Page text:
What are Recreational Water Illnesses (RWIs)?
Recreational water illnesses include a number illnesses and the health effects can range from minor symptoms to serious illness. If a person comes in contact with untreated or dirty water, they may develop skin, ear, or eye infections or irritations.1 If someone drinks contaminated water, they may get stomach or intestinal illnesses. Diarrhea is the most common recreational water illness.1 Even well kept and treated recreational water could lead to illness if the chlorine or bromine chemicals are not given enough time to kill the germs that are brought in by bathers, animals, dirt or anything else that enters the water.
Common bacteria, viruses, and parasites that cause recreational water illnesses include:
More information about these causes of recreational water illness is available on the CDC.gov website, an online source for credible health information and the official website of the Centers for Disease Control and Prevention (CDC).
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What are common injuries related to recreational water?
Recreational water injuries can be caused by a number of things in and around the water. Some possible injuries caused by unsafe conditions include:
- Cuts and scrapes from falling over trip hazards on the deck of a pool or spa (hot tub).
- Pinched skin, sprains or strains, or broken bones due to dangers such as missing, broken or loose water outlet covers (e.g. main drain covers).
- Disembowelment (the removal of the intestines and bowels) due to suction created by sitting on a suction outlet cover (e.g. main drain covers).
- Overheating due to high water temperatures in a spa (hot tub).
- Head and spinal injuries from diving into shallow water.
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How can deaths from drowning be prevented?
The Lifesaving Society’s Canadian Drowning Report, 2019 Edition (PDF 4MB) shows that recreational activities were responsible for 58% of the drowning deaths between 2012 and 2016.2 Among specific recreational activities, swimming is still the activity during which the largest number of drownings occur.2
In Ontario, the Office of the Chief Coroner has created guidelines for public pools, called admission standards, to help reduce the number of young children that drown each year. Admission Standards for Class A Public Pools (PDF 140KB) were created to help lifeguards and assistant lifeguards make sure there is enough supervision of young bathers in the pool and surrounding area.
As private pools accounted for the majority of pool-related drowning deaths, especially in children and seniors,2 it is important to remember that drowning can also happen in home pools. Read the Protect Your Family by the Pool brochure (PDF 1.4MB)3 and/or view the Health Unit's Drowning Prevention video to see how you can keep your family and friends safe:4. For more information about drowning, visit the World Health Organization.
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How can my family and I stay safe in recreational waters?
Water safety is everyone’s responsibility. The following are some water safety tips to help you and your family stay safe in and around recreational water:
Children / Weak Swimmers
- Supervise children in and around the pool or other types of recreational water.
- Keep young children within sight and arms’ reach.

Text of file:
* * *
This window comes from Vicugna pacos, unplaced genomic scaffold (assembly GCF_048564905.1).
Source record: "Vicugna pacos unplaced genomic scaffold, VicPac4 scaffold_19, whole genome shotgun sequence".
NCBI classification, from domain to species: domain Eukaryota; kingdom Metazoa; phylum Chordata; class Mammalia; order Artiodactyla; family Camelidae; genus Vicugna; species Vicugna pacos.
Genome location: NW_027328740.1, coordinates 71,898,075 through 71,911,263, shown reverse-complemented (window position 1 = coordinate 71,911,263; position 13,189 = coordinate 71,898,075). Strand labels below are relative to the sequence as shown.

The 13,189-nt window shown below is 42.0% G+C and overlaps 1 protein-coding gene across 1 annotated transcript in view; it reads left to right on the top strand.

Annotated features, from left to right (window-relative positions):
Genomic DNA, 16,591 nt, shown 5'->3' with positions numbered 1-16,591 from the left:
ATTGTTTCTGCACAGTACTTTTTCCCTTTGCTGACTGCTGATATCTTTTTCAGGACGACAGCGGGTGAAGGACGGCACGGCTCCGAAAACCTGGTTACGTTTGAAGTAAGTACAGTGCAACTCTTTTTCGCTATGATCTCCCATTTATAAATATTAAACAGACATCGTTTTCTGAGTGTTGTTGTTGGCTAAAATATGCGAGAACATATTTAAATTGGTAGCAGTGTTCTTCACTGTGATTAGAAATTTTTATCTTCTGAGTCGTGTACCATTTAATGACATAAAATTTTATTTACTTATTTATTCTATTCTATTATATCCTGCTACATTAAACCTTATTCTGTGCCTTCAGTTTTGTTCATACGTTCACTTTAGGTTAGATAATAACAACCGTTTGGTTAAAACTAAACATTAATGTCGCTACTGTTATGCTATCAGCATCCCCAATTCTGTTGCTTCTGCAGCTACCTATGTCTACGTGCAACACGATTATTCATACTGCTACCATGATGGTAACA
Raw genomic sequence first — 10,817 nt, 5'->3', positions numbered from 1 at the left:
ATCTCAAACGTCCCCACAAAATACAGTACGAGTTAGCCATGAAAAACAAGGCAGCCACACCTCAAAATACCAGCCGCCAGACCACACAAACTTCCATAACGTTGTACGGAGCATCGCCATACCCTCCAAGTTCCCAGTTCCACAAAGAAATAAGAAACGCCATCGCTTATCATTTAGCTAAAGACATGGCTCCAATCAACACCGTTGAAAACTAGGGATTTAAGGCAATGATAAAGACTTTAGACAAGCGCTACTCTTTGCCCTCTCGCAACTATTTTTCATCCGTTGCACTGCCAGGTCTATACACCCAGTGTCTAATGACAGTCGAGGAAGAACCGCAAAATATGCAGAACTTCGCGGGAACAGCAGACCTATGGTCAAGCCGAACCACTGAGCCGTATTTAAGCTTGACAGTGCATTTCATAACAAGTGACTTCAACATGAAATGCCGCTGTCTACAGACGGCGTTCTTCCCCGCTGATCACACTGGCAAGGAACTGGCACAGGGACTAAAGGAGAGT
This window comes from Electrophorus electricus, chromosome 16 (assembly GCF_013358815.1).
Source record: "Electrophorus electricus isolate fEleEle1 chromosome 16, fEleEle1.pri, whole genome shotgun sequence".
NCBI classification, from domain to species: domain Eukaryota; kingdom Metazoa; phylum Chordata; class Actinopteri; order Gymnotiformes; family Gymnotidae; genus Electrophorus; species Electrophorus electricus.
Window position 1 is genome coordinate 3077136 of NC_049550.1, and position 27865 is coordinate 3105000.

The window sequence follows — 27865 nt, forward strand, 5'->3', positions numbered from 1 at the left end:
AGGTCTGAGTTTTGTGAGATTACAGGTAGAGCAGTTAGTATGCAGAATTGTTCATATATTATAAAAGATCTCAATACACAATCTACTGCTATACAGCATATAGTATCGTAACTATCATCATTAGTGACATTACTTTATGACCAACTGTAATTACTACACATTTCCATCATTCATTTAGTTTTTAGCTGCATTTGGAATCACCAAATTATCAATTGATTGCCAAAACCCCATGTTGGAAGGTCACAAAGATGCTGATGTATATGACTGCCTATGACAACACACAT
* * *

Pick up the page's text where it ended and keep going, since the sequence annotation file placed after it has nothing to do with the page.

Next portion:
- Make sure young children and weak swimmers wear personal flotation devices (e.g. lifejackets) at all times.
- Take swimming lessons and learn first aid.
- Pay attention to any signs posted as they will have important information.
- Know where the nearest telephone and emergency equipment is located in case help is needed.
- Only enter recreational water if the water is clear (e.g. you can see the bottom of the pool, spa, etc.). Water clarity is important so that possible dangers or someone who is in trouble or drowning can be seen.
- Do not bring a glass container into the water or into the surrounding areas (e.g. on the deck).
- Do not dive, or if you do avoid deep or long dives.
- Do not take part in boisterous (rough and noisy) play in or near the water.
- Do not play or swim near drains or suction devices. Your body, body parts, hair, jewelry and other objects may become trapped and cause injury or drowning. People with long hair should be very careful.
- Do not enter or stay in a hot tub if a drain cover or suction fitting is loose, broken or missing. Let the operator of the water facility know immediately.
Health / Hygiene
- Do not pollute the water (fecal contamination, blowing nose, run-off from the land).
- Try not to swallow recreational water.
- Practice good hygiene (e.g. shower before entering and re-entering the water, wash your hands after using the washroom).
- Do not change diapers by the water because the water or objects around the water can become soiled with feces.
- Do not go in the water if you have an open sore or infection, or if you are experiencing nausea, vomiting or diarrhea. Some germs like Cryptosporidium can survive outside of the body for long periods of time and are very tolerant to chlorine disinfection.5
- Pregnant women and persons with known health or medical conditions should talk to a doctor before using a spa (hot tub).
Please note: This list does not include all the precautions that should be taken to stay safe. Listen to lifeguards and obey signs when you use recreational waters.
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To speak to a Public Health Inspector on the Environmental Health Team about recreational water illnesses or injuries, please call: